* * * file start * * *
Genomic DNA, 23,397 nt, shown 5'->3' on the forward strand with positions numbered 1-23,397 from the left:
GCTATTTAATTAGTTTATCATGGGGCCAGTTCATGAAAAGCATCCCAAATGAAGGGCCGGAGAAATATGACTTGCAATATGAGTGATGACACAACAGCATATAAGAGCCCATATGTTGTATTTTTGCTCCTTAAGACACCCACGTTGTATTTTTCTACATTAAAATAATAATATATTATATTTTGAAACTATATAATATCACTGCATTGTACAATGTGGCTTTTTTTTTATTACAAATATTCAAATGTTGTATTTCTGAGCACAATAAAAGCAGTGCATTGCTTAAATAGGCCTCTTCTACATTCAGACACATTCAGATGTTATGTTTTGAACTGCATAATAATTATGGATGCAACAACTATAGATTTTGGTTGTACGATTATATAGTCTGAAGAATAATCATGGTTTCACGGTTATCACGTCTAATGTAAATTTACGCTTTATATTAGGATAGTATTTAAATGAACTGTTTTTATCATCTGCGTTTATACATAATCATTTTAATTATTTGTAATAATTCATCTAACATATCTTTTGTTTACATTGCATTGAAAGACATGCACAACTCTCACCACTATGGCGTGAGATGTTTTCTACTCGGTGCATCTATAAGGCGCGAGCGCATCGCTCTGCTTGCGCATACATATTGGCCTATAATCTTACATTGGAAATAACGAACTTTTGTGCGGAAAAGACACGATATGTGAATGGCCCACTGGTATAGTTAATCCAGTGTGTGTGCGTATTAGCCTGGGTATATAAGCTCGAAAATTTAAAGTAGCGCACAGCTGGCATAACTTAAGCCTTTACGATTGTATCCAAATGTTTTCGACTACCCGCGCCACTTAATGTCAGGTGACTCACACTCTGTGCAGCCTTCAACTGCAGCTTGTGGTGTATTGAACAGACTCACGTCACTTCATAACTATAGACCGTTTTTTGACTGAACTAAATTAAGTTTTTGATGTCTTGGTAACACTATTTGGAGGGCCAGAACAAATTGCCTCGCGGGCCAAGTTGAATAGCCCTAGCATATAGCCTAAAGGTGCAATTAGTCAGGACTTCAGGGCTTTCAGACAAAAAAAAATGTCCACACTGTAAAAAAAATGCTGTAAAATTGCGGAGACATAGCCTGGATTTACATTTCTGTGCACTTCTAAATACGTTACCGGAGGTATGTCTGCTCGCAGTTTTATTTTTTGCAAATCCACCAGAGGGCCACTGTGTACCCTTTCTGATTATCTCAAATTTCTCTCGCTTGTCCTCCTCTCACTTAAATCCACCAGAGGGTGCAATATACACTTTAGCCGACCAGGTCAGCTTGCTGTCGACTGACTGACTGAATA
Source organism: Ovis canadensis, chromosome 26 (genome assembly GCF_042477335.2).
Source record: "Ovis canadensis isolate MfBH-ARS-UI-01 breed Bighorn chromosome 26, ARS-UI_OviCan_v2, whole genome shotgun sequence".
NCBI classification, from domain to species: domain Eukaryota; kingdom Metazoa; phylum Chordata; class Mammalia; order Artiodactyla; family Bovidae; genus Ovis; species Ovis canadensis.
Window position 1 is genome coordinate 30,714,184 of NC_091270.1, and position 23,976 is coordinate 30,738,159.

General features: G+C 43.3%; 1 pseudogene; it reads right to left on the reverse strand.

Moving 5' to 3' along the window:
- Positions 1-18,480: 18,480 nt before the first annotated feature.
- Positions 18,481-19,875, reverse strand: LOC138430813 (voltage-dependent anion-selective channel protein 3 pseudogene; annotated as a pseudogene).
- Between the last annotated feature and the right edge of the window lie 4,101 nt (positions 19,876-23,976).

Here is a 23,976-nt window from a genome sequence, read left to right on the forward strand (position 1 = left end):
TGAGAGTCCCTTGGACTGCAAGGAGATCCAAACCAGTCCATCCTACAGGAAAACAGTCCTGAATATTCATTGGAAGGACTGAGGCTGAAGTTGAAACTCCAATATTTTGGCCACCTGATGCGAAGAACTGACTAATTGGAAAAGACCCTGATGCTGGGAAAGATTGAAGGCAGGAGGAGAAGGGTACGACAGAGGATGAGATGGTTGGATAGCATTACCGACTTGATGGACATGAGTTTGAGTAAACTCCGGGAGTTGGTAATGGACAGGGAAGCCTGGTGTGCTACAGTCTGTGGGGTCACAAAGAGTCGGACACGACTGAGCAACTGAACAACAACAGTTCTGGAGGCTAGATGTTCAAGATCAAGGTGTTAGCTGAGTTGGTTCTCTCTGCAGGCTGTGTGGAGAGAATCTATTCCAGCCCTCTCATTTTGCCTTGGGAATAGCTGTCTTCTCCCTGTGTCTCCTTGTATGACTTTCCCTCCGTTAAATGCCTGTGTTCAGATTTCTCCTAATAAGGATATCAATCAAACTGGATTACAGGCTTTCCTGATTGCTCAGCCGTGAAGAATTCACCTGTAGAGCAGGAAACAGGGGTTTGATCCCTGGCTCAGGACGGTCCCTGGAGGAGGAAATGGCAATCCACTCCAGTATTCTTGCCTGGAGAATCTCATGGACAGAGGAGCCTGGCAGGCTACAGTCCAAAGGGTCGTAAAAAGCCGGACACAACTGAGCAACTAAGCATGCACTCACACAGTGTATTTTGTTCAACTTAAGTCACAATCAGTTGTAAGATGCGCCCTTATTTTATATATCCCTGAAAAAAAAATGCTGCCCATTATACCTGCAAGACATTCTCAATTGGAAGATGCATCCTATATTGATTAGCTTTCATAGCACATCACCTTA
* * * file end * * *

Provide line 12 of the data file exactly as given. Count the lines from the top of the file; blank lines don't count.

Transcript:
Here is a 23,976-nt window from a genome sequence, read left to right on the forward strand (position 1 = left end):